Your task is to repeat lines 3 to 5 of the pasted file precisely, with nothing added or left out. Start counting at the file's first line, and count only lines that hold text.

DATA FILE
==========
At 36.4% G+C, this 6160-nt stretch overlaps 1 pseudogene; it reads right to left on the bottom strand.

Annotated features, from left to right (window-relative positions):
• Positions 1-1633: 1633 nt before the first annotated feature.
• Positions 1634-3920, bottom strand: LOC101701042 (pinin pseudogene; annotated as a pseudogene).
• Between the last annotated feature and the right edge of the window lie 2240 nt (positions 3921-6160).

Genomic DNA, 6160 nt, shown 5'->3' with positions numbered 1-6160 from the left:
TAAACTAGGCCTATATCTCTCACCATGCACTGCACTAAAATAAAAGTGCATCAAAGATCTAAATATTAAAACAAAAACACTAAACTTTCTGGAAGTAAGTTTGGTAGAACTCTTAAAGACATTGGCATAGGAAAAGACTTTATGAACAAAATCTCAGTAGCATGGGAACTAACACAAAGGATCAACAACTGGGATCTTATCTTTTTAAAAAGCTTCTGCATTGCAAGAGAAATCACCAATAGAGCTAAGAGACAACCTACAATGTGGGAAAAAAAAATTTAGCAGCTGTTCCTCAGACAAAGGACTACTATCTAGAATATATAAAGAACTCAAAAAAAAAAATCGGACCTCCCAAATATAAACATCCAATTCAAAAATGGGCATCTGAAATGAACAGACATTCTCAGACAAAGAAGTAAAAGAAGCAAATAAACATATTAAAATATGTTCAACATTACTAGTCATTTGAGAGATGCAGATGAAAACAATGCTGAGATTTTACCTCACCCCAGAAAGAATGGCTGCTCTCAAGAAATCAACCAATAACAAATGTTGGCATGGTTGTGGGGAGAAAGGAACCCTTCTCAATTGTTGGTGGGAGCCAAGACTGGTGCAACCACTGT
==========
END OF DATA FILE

• Positions 1-1633: 1633 nt before the first annotated feature.
• Positions 1634-3920, bottom strand: LOC101701042 (pinin pseudogene; annotated as a pseudogene).
• Between the last annotated feature and the right edge of the window lie 2240 nt (positions 3921-6160).